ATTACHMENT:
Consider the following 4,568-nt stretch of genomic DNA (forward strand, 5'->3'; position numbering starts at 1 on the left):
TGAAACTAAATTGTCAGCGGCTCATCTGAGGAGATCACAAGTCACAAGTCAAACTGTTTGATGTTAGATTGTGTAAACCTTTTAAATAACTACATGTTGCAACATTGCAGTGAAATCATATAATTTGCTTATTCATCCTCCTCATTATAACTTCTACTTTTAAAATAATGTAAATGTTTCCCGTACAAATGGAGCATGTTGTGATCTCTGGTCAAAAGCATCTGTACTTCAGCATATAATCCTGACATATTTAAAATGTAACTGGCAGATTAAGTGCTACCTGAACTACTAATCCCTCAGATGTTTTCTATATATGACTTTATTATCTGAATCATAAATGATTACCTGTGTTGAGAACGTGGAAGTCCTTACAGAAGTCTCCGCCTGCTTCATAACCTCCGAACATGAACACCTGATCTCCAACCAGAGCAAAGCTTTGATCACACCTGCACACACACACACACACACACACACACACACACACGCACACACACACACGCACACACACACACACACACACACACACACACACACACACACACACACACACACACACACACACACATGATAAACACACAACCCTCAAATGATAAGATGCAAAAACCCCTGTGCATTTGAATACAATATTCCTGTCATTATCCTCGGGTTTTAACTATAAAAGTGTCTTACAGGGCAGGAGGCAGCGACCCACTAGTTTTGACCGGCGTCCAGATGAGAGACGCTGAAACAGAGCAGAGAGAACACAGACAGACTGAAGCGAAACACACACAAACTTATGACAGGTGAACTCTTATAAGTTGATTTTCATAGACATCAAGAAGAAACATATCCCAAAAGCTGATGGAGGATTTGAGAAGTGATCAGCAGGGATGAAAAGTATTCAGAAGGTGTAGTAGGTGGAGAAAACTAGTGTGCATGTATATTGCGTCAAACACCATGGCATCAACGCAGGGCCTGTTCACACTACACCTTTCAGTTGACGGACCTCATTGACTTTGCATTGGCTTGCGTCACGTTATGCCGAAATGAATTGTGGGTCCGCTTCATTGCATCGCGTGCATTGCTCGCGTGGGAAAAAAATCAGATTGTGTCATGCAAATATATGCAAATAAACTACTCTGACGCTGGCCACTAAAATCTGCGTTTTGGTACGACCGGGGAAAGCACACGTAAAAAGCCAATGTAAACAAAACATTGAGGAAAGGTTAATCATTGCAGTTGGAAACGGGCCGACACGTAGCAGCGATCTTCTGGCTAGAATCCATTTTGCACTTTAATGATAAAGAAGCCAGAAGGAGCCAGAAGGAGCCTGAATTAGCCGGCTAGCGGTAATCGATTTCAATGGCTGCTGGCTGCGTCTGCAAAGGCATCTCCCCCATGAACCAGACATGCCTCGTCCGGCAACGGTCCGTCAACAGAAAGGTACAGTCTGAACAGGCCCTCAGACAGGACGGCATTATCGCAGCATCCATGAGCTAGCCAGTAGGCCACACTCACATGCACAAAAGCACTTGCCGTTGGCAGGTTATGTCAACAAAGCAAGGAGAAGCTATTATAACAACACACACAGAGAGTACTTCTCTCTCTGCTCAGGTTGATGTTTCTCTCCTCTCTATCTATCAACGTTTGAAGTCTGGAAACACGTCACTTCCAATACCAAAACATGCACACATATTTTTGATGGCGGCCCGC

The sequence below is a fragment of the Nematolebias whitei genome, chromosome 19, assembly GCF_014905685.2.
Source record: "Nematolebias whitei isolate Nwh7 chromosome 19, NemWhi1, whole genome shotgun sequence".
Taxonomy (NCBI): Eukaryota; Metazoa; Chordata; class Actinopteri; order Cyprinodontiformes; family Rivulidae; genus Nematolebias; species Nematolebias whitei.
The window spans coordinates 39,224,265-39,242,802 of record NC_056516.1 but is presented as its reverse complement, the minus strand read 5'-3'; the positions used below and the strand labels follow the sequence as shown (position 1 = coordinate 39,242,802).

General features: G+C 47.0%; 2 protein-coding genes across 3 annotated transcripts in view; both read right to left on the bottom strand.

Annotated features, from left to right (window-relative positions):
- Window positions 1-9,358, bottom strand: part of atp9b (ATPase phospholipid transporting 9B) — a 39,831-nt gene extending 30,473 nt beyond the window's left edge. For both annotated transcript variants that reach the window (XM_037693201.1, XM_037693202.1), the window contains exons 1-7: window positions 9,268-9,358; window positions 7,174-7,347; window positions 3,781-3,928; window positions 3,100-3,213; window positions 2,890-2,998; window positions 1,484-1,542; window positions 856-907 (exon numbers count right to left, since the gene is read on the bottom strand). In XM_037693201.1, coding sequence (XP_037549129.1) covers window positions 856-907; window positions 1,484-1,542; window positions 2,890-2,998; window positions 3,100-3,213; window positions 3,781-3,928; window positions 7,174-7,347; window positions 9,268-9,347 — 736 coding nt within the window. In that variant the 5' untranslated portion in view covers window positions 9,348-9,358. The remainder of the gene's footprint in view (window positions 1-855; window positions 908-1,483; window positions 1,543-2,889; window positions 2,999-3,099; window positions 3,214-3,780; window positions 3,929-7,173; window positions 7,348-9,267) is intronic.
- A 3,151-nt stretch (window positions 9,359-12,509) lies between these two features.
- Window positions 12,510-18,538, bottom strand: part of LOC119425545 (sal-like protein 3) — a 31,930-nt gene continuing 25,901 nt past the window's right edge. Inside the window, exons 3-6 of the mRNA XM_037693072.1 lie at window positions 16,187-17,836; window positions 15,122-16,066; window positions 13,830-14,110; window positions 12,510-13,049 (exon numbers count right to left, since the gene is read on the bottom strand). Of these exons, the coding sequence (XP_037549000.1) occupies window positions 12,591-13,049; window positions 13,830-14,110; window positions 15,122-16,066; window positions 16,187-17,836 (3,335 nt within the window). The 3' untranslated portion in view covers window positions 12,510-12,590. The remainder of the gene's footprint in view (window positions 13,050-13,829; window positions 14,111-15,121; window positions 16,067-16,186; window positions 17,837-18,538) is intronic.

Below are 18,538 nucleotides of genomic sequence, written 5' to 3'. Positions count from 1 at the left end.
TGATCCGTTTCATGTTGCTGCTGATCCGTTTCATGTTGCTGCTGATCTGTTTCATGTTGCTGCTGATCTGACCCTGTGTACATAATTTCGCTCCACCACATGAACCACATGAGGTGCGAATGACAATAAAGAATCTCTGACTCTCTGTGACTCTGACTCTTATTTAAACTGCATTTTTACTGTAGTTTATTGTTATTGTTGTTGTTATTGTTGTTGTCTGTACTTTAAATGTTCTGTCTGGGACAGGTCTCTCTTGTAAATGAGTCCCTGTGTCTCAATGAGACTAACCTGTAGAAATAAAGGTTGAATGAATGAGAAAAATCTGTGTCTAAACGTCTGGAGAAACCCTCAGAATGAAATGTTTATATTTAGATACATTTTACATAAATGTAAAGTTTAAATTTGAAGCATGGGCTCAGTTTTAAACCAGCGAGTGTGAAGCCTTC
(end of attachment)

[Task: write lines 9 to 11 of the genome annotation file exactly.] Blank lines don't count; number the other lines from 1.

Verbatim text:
- Window positions 1-9,358, bottom strand: part of atp9b (ATPase phospholipid transporting 9B) — a 39,831-nt gene extending 30,473 nt beyond the window's left edge. For both annotated transcript variants that reach the window (XM_037693201.1, XM_037693202.1), the window contains exons 1-7: window positions 9,268-9,358; window positions 7,174-7,347; window positions 3,781-3,928; window positions 3,100-3,213; window positions 2,890-2,998; window positions 1,484-1,542; window positions 856-907 (exon numbers count right to left, since the gene is read on the bottom strand). In XM_037693201.1, coding sequence (XP_037549129.1) covers window positions 856-907; window positions 1,484-1,542; window positions 2,890-2,998; window positions 3,100-3,213; window positions 3,781-3,928; window positions 7,174-7,347; window positions 9,268-9,347 — 736 coding nt within the window. In that variant the 5' untranslated portion in view covers window positions 9,348-9,358. The remainder of the gene's footprint in view (window positions 1-855; window positions 908-1,483; window positions 1,543-2,889; window positions 2,999-3,099; window positions 3,214-3,780; window positions 3,929-7,173; window positions 7,348-9,267) is intronic.
- A 3,151-nt stretch (window positions 9,359-12,509) lies between these two features.
- Window positions 12,510-18,538, bottom strand: part of LOC119425545 (sal-like protein 3) — a 31,930-nt gene continuing 25,901 nt past the window's right edge. Inside the window, exons 3-6 of the mRNA XM_037693072.1 lie at window positions 16,187-17,836; window positions 15,122-16,066; window positions 13,830-14,110; window positions 12,510-13,049 (exon numbers count right to left, since the gene is read on the bottom strand). Of these exons, the coding sequence (XP_037549000.1) occupies window positions 12,591-13,049; window positions 13,830-14,110; window positions 15,122-16,066; window positions 16,187-17,836 (3,335 nt within the window). The 3' untranslated portion in view covers window positions 12,510-12,590. The remainder of the gene's footprint in view (window positions 13,050-13,829; window positions 14,111-15,121; window positions 16,067-16,186; window positions 17,837-18,538) is intronic.